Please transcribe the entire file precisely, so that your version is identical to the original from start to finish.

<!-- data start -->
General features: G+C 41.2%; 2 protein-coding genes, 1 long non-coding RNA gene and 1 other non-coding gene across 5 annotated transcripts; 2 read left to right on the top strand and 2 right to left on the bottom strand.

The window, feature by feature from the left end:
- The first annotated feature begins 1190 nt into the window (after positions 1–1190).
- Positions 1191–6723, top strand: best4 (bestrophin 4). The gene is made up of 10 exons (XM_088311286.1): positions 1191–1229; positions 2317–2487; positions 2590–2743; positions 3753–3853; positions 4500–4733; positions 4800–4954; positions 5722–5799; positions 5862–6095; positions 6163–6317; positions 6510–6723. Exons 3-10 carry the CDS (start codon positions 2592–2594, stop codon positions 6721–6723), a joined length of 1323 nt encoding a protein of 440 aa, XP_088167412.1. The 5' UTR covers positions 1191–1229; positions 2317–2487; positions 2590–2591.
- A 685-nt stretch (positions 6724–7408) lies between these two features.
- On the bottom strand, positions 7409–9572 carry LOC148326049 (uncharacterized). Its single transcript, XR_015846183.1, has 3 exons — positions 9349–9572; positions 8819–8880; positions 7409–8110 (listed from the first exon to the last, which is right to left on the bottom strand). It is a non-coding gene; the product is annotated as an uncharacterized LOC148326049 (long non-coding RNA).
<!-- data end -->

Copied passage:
General features: G+C 41.2%; 2 protein-coding genes, 1 long non-coding RNA gene and 1 other non-coding gene across 5 annotated transcripts; 2 read left to right on the top strand and 2 right to left on the bottom strand.

The window, feature by feature from the left end:
- The first annotated feature begins 1190 nt into the window (after positions 1–1190).
- Positions 1191–6723, top strand: best4 (bestrophin 4). The gene is made up of 10 exons (XM_088311286.1): positions 1191–1229; positions 2317–2487; positions 2590–2743; positions 3753–3853; positions 4500–4733; positions 4800–4954; positions 5722–5799; positions 5862–6095; positions 6163–6317; positions 6510–6723. Exons 3-10 carry the CDS (start codon positions 2592–2594, stop codon positions 6721–6723), a joined length of 1323 nt encoding a protein of 440 aa, XP_088167412.1. The 5' UTR covers positions 1191–1229; positions 2317–2487; positions 2590–2591.
- A 685-nt stretch (positions 6724–7408) lies between these two features.
- On the bottom strand, positions 7409–9572 carry LOC148326049 (uncharacterized). Its single transcript, XR_015846183.1, has 3 exons — positions 9349–9572; positions 8819–8880; positions 7409–8110 (listed from the first exon to the last, which is right to left on the bottom strand). It is a non-coding gene; the product is annotated as an uncharacterized LOC148326049 (long non-coding RNA).